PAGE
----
Businesses increasingly are paying more attention to employee wellbeing. Workplace design not only considers physical health but emotional health as well. Furniture designers have taken the cubical concept and crafted systems that encourage sociality, privacy, and productivity. The recently established WELL certificate international building standard is an accreditation system that reflects this trend. The standard measures seven factors to determine how a building impacts the wellbeing of people inside it. Employers are recognizing that wellbeing involves the entire person and that wellbeing must take place all day.
This evolution could be seen at the most recent NeoCon in Chicago, where an assortment of new office concepts and designs displayed employee wellbeing. Steelcase Inc. rolled out is Brody WorkLounge, which it describes as a microenvironment “designed to be good for your body and good for your brain.” The Brody WorkLounge incorporates advanced ergonomics and includes a heated seat and back. Steelcase’s Ology height-adjustable table was also enhanced. The table uses sensors and reminds workers to periodically change desk height. Haworth Inc. offered new seating called the Fern task chair. The company states that design “puts the person at the center.” The Fern responds to the person using the chair, providing support and allowing for movement.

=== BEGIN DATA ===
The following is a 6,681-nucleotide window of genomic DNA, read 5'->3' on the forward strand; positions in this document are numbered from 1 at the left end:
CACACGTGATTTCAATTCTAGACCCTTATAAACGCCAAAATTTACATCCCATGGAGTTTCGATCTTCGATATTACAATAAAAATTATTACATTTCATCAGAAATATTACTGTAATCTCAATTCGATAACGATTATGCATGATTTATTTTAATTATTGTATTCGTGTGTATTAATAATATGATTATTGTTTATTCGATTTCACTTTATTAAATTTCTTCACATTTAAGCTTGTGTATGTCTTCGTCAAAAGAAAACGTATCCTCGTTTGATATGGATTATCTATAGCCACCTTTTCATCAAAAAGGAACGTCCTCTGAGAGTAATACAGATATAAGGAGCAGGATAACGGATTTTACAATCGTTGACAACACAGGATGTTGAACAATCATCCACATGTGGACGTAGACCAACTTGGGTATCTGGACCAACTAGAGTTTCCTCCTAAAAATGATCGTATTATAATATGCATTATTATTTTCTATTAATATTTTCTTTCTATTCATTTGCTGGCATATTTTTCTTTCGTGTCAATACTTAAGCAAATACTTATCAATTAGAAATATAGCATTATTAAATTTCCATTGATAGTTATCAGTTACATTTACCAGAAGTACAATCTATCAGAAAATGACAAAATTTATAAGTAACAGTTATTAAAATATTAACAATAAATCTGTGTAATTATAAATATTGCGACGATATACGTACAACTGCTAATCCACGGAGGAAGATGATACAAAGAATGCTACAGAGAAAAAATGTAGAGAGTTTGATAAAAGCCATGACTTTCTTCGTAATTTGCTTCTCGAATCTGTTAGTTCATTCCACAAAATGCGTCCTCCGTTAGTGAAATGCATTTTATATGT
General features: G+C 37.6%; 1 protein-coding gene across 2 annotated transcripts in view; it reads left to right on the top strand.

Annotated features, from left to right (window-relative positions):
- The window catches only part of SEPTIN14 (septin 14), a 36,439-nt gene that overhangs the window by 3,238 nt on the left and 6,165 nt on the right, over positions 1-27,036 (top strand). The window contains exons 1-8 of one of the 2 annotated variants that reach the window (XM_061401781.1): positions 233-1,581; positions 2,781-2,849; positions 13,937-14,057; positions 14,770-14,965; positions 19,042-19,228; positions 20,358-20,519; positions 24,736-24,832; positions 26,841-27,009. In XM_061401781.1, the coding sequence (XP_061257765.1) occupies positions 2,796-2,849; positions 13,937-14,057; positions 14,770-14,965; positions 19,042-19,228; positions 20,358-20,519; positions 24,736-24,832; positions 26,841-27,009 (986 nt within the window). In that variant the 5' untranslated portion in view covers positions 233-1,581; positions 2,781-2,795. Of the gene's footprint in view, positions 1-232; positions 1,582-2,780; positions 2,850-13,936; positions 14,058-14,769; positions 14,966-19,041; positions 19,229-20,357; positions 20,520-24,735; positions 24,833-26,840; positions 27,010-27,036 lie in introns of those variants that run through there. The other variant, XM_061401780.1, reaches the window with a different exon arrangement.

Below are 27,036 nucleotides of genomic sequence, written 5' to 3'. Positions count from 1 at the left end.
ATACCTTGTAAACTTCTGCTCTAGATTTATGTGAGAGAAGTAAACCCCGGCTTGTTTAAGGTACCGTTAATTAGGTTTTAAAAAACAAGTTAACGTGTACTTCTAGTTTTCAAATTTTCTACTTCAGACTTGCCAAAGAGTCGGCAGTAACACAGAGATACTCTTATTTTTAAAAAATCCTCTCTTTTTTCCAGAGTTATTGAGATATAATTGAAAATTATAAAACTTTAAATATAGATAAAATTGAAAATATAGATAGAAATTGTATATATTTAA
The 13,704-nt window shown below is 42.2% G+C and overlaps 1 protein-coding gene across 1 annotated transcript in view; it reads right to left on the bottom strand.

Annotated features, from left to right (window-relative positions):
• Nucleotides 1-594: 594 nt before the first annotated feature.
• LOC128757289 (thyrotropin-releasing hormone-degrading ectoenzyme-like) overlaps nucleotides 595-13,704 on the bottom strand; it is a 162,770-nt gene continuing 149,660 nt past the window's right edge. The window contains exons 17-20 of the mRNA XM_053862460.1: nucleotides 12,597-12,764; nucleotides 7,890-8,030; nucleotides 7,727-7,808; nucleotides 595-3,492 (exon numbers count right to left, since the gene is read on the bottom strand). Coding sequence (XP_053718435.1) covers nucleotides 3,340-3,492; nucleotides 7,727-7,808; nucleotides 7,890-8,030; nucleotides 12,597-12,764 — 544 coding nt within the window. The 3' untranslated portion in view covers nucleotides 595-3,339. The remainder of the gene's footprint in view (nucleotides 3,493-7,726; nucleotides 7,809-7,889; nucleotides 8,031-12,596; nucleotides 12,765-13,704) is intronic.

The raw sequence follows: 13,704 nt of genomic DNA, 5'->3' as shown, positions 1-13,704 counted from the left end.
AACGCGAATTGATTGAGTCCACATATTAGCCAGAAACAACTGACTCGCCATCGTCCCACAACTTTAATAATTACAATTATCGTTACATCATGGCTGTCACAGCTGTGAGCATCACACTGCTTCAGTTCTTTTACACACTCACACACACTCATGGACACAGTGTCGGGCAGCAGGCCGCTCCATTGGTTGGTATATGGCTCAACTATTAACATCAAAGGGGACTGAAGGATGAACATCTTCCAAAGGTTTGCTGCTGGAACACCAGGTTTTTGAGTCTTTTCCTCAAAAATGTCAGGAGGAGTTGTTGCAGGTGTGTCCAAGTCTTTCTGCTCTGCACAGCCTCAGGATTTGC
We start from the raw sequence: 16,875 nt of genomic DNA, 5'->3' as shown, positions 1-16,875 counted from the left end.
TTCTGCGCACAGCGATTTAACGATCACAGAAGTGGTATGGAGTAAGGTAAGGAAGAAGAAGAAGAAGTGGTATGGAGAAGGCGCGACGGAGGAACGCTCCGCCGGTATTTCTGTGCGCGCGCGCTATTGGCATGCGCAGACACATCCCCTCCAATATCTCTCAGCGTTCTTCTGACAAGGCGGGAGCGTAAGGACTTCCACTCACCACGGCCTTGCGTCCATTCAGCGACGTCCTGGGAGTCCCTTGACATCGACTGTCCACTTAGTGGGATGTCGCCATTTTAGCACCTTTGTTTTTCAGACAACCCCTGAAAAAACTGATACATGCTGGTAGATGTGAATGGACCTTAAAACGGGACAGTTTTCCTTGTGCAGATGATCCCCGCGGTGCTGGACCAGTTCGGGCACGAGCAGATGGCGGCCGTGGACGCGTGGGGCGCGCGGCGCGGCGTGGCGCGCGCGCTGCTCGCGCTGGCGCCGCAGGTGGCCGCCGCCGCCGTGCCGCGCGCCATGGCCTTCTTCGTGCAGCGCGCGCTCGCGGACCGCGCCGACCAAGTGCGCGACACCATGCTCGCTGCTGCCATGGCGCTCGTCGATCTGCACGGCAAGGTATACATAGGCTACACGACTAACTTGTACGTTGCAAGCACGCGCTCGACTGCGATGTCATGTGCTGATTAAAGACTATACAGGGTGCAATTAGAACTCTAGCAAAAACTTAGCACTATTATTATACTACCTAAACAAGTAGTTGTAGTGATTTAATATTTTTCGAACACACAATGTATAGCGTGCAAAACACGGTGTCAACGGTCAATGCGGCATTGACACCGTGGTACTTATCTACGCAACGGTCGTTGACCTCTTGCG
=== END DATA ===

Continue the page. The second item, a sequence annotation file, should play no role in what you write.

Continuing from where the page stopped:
Businesses, more than ever, are investing in their greatest asset – the people. To do this, attention is given to the details of a space that considers employees’ mood, health and morale. This era of humanizing the work environment has lead to flexibility and functionality in furniture design that lends to both quiet and collaborative space. Wellbeing at work is getting office spaces where they were meant to be . . . adapting to the humans who work there.